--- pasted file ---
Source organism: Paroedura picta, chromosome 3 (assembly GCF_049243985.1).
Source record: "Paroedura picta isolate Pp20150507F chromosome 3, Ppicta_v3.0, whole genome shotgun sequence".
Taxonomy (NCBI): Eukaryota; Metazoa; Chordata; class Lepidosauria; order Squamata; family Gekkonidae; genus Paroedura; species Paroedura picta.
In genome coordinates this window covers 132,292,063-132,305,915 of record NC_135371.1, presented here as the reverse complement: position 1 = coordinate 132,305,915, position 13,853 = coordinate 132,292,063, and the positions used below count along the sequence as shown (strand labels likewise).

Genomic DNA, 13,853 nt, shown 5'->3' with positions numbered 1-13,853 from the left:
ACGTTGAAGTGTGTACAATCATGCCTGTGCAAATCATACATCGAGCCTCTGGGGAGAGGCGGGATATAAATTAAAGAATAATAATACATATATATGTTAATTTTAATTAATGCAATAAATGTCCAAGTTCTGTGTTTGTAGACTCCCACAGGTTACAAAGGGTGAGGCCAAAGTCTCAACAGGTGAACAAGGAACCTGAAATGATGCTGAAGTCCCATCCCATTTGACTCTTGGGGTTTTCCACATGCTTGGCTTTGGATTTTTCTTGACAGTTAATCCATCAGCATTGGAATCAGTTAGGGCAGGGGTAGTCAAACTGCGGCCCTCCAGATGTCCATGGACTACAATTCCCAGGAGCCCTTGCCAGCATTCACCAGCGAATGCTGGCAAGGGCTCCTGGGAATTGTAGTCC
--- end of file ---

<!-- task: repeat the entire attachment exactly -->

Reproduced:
Source organism: Paroedura picta, chromosome 3 (assembly GCF_049243985.1).
Source record: "Paroedura picta isolate Pp20150507F chromosome 3, Ppicta_v3.0, whole genome shotgun sequence".
Taxonomy (NCBI): Eukaryota; Metazoa; Chordata; class Lepidosauria; order Squamata; family Gekkonidae; genus Paroedura; species Paroedura picta.
In genome coordinates this window covers 132,292,063-132,305,915 of record NC_135371.1, presented here as the reverse complement: position 1 = coordinate 132,305,915, position 13,853 = coordinate 132,292,063, and the positions used below count along the sequence as shown (strand labels likewise).

Genomic DNA, 13,853 nt, shown 5'->3' with positions numbered 1-13,853 from the left:
ACGTTGAAGTGTGTACAATCATGCCTGTGCAAATCATACATCGAGCCTCTGGGGAGAGGCGGGATATAAATTAAAGAATAATAATACATATATATGTTAATTTTAATTAATGCAATAAATGTCCAAGTTCTGTGTTTGTAGACTCCCACAGGTTACAAAGGGTGAGGCCAAAGTCTCAACAGGTGAACAAGGAACCTGAAATGATGCTGAAGTCCCATCCCATTTGACTCTTGGGGTTTTCCACATGCTTGGCTTTGGATTTTTCTTGACAGTTAATCCATCAGCATTGGAATCAGTTAGGGCAGGGGTAGTCAAACTGCGGCCCTCCAGATGTCCATGGACTACAATTCCCAGGAGCCCTTGCCAGCATTCACCAGCGAATGCTGGCAAGGGCTCCTGGGAATTGTAGTCC